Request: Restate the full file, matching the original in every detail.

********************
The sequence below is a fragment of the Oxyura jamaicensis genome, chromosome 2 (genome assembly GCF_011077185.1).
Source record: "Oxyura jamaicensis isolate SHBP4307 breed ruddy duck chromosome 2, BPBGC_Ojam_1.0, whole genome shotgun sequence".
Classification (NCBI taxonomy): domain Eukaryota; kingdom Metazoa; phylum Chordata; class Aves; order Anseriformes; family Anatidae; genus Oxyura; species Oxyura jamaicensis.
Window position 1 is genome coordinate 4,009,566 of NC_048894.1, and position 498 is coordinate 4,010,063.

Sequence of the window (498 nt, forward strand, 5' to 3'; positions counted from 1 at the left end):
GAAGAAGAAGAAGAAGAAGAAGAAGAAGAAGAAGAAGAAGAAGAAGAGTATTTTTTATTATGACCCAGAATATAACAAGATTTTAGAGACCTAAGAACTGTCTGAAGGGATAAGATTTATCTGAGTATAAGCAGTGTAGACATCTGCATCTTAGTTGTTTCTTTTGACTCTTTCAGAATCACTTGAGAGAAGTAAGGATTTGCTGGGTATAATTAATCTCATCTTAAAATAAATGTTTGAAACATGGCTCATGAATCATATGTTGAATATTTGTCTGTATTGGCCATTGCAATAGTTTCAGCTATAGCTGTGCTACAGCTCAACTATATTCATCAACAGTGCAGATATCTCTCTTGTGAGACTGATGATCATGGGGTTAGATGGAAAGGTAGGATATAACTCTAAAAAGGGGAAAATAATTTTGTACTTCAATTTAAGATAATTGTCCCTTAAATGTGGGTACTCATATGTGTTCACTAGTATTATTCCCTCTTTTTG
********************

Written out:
The sequence below is a fragment of the Oxyura jamaicensis genome, chromosome 2 (genome assembly GCF_011077185.1).
Source record: "Oxyura jamaicensis isolate SHBP4307 breed ruddy duck chromosome 2, BPBGC_Ojam_1.0, whole genome shotgun sequence".
Classification (NCBI taxonomy): domain Eukaryota; kingdom Metazoa; phylum Chordata; class Aves; order Anseriformes; family Anatidae; genus Oxyura; species Oxyura jamaicensis.
Window position 1 is genome coordinate 4,009,566 of NC_048894.1, and position 498 is coordinate 4,010,063.

Sequence of the window (498 nt, forward strand, 5' to 3'; positions counted from 1 at the left end):
GAAGAAGAAGAAGAAGAAGAAGAAGAAGAAGAAGAAGAAGAAGAAGAGTATTTTTTATTATGACCCAGAATATAACAAGATTTTAGAGACCTAAGAACTGTCTGAAGGGATAAGATTTATCTGAGTATAAGCAGTGTAGACATCTGCATCTTAGTTGTTTCTTTTGACTCTTTCAGAATCACTTGAGAGAAGTAAGGATTTGCTGGGTATAATTAATCTCATCTTAAAATAAATGTTTGAAACATGGCTCATGAATCATATGTTGAATATTTGTCTGTATTGGCCATTGCAATAGTTTCAGCTATAGCTGTGCTACAGCTCAACTATATTCATCAACAGTGCAGATATCTCTCTTGTGAGACTGATGATCATGGGGTTAGATGGAAAGGTAGGATATAACTCTAAAAAGGGGAAAATAATTTTGTACTTCAATTTAAGATAATTGTCCCTTAAATGTGGGTACTCATATGTGTTCACTAGTATTATTCCCTCTTTTTG